Political contributions from prohibited sources

Under Federal Law, political contributions from prohibited sources must be disgorged by either refunding the contribution to the contributor or sending it to the U.S. Treasury within 30 days of the date the contribution is discovered. The Federal Elections Commission has released a new address for disgorged contributions:

Department of the Treasury

Bureau of the Fiscal Service

P.O. Box 1328

Parkersburg, WV 26106-1328

ATTN: Agency Cash Branch, Avery 3G

According to FEC guidance, a letter should accompany the disgorged contribution stating that “the funds represent potential violations of the Federal Election Campaign Act” and “request that the funds be placed in the Treasury’s ‘general fund account.’”

Campaign Finance

Now available: 2019 contribution limits, campaign finance reporting and lobbyist reporting resource

With 2019 legislative sessions underway in both Columbus and Washington, D.C., state and federal lobbying and campaign finance regulators have issued new reporting calendars and contribution limits for the current biennium. Staying up to date on these limits and deadlines is important for anyone participating in the political process.

For our clients and friends, Bricker's Government Relations team has summarized the revised state and federal campaign contribution limits and campaign finance and lobbyist reporting calendars into a single reference guide. Download now >>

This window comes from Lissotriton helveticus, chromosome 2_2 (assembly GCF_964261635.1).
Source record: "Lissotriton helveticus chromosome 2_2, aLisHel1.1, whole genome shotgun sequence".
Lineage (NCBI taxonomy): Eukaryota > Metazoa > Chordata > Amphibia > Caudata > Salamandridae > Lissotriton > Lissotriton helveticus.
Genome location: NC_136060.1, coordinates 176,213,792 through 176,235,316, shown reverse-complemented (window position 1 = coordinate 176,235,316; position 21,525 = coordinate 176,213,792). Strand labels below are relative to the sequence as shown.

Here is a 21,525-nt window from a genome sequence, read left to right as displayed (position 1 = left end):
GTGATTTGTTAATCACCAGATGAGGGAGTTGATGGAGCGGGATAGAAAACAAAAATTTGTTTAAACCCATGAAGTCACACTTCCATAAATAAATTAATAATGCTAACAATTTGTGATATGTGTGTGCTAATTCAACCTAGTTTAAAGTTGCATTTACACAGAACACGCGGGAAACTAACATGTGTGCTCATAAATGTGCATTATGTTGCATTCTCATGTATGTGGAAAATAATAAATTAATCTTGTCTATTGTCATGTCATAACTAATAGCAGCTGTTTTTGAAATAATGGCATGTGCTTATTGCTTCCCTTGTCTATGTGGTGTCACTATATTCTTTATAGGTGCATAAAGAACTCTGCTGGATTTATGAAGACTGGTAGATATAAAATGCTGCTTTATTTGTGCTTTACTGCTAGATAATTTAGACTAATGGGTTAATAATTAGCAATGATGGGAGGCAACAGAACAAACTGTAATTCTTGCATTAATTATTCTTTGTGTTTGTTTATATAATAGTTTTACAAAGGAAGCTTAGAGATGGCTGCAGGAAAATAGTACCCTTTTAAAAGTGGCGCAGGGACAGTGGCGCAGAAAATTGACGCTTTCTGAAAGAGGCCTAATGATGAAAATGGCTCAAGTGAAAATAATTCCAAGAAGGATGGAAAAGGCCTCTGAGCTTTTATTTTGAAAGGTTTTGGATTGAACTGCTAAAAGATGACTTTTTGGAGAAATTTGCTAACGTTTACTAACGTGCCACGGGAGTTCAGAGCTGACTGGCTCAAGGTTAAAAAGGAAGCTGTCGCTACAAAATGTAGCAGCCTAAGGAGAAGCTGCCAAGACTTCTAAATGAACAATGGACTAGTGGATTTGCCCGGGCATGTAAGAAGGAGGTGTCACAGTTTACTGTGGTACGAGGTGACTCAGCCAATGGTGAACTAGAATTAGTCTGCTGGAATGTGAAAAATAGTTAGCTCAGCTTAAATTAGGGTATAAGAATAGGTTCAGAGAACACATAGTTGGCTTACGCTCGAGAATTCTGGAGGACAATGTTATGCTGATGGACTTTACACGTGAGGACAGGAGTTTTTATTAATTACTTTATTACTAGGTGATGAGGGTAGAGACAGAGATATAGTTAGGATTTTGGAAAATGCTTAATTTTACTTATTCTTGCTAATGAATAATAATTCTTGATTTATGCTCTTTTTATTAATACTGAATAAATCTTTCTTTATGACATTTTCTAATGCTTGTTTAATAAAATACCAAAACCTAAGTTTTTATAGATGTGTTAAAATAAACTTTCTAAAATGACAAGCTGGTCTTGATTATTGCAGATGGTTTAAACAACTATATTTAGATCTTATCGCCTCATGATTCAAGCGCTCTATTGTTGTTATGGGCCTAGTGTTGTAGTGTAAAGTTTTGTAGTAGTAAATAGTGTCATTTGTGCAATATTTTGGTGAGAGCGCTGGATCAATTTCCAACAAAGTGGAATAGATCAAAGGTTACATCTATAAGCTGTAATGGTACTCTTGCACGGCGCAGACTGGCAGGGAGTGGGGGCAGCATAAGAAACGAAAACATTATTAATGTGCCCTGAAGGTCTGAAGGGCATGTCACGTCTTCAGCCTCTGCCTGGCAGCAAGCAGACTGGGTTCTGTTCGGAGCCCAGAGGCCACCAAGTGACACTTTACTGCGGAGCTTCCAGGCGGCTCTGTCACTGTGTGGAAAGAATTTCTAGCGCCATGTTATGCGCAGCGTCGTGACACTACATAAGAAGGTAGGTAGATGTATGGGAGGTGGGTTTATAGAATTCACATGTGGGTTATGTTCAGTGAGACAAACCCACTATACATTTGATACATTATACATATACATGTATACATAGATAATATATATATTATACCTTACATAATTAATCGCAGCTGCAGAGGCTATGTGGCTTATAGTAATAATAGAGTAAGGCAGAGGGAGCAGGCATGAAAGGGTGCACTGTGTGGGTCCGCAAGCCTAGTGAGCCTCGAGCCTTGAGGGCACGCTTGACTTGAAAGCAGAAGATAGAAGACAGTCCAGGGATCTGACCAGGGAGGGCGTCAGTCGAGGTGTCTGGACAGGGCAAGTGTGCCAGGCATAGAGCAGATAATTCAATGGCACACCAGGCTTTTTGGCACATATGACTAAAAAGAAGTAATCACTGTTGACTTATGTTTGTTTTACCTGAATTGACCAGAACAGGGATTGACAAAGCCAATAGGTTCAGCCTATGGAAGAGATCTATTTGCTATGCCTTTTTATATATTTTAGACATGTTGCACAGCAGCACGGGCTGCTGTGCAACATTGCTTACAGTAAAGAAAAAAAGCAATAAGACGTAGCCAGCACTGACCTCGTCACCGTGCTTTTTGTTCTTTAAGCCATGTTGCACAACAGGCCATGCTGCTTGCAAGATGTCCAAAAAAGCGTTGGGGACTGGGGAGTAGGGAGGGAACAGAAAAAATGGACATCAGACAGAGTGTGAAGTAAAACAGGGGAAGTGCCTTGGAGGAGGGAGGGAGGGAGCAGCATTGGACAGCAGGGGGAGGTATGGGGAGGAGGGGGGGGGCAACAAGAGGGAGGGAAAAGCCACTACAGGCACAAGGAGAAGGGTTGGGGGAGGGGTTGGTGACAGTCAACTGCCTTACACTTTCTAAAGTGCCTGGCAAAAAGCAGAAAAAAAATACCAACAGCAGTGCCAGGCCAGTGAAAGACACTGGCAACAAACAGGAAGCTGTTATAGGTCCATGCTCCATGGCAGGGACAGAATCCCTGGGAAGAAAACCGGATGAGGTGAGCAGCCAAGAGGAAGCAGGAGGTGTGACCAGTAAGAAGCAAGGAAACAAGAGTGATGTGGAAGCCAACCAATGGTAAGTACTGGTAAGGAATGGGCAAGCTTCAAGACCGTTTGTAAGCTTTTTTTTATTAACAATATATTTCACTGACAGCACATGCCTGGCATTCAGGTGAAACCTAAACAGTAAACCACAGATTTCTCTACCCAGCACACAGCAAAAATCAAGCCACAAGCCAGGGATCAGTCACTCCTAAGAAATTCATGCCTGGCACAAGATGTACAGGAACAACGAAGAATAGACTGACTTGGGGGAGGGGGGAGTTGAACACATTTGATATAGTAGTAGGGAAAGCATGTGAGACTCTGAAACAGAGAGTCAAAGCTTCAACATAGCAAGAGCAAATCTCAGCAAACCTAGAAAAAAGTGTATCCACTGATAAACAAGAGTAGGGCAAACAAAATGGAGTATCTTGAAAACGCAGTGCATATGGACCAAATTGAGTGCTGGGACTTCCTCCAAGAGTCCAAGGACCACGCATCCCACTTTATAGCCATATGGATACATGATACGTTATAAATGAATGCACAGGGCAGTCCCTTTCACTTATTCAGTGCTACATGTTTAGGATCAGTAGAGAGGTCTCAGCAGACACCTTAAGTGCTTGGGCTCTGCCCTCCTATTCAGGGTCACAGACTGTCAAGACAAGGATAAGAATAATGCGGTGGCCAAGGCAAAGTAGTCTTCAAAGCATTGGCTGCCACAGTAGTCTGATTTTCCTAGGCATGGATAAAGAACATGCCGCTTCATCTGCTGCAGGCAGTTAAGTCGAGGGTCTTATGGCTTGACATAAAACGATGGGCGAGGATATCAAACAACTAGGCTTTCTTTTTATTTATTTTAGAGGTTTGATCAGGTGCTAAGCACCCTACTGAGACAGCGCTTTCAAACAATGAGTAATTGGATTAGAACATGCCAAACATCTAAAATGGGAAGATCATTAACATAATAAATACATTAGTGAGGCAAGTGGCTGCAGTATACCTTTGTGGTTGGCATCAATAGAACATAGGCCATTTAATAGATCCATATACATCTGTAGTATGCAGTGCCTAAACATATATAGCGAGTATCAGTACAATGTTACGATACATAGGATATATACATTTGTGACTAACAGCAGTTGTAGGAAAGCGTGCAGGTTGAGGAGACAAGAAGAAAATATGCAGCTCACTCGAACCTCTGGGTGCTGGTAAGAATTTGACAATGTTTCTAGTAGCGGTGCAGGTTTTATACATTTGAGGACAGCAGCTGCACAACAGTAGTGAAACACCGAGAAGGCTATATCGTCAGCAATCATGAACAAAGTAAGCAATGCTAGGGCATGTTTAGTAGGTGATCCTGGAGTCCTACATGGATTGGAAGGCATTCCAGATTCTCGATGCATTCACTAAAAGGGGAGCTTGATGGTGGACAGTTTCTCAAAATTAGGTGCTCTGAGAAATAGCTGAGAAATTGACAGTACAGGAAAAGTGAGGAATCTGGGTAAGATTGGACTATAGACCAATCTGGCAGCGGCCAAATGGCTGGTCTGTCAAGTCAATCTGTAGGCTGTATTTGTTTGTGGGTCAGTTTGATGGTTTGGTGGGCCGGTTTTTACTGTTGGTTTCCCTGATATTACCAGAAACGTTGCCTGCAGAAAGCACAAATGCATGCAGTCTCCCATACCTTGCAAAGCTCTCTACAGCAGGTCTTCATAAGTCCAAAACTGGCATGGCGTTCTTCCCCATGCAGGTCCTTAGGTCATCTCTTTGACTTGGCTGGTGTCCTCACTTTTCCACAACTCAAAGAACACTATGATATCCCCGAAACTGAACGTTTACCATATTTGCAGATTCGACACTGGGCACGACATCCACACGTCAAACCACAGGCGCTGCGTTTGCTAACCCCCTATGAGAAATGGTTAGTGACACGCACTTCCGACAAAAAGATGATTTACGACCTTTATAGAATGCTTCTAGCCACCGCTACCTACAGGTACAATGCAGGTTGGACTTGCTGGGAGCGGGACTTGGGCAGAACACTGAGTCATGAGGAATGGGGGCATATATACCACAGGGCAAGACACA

Campaign Finance, Ethics

Campaign contribution fraud ends with county executive’s indictment

A yearlong investigation involving the FBI, U.S. Postal Inspection Service and the IRS resulted in the indictment of Steve Stenger, St. Louis County Executive. According to prosecutors, Stenger and others defrauded citizens “through bribery and concealment of material information.” The investigation, which has been ongoing since 2014, revealed that Stenger solicited and accepted campaign contributions in return for “favorable official action.” These favors included awards to donors of county contracts worth hundreds of thousands of dollars. Stenger then lied in public statements in an attempt to cover up his crimes. He has forfeited his law license and could spend several years in prison. For more, read the full story.

Campaign Finance, Ethics, General News

Top five Ohio lobbying activities for 2018

In its 2018 Lobbying Statistics Report, the Joint Legislative Ethics Committee (JLEC) and the Office of the Legislative Inspector General uncover trends in how Ohio lobbyists spent their time throughout the year. Specifically, these five topics garnished the most attention from lobbyists, according to the report:

5. H.B. 114 – Overhaul of Ohio’s energy standards (116 instances)

4. S.B. 266 – Capital budget (141 instances)

3. H.B. 49 – Biennial budget (151 instances)

2. S.B. 293 – 30% rate cut proposal across state agencies (152 instances)

1. H.B. 529 – Capital budget (256 instances)  

The report also provides additional details regarding the more than 3,300 lobbyists and employers registered in Ohio, as well as data regarding specific expenditures. 

Campaign Finance

FEC details over $10 billion in political spending in the 2017-18 federal election cycle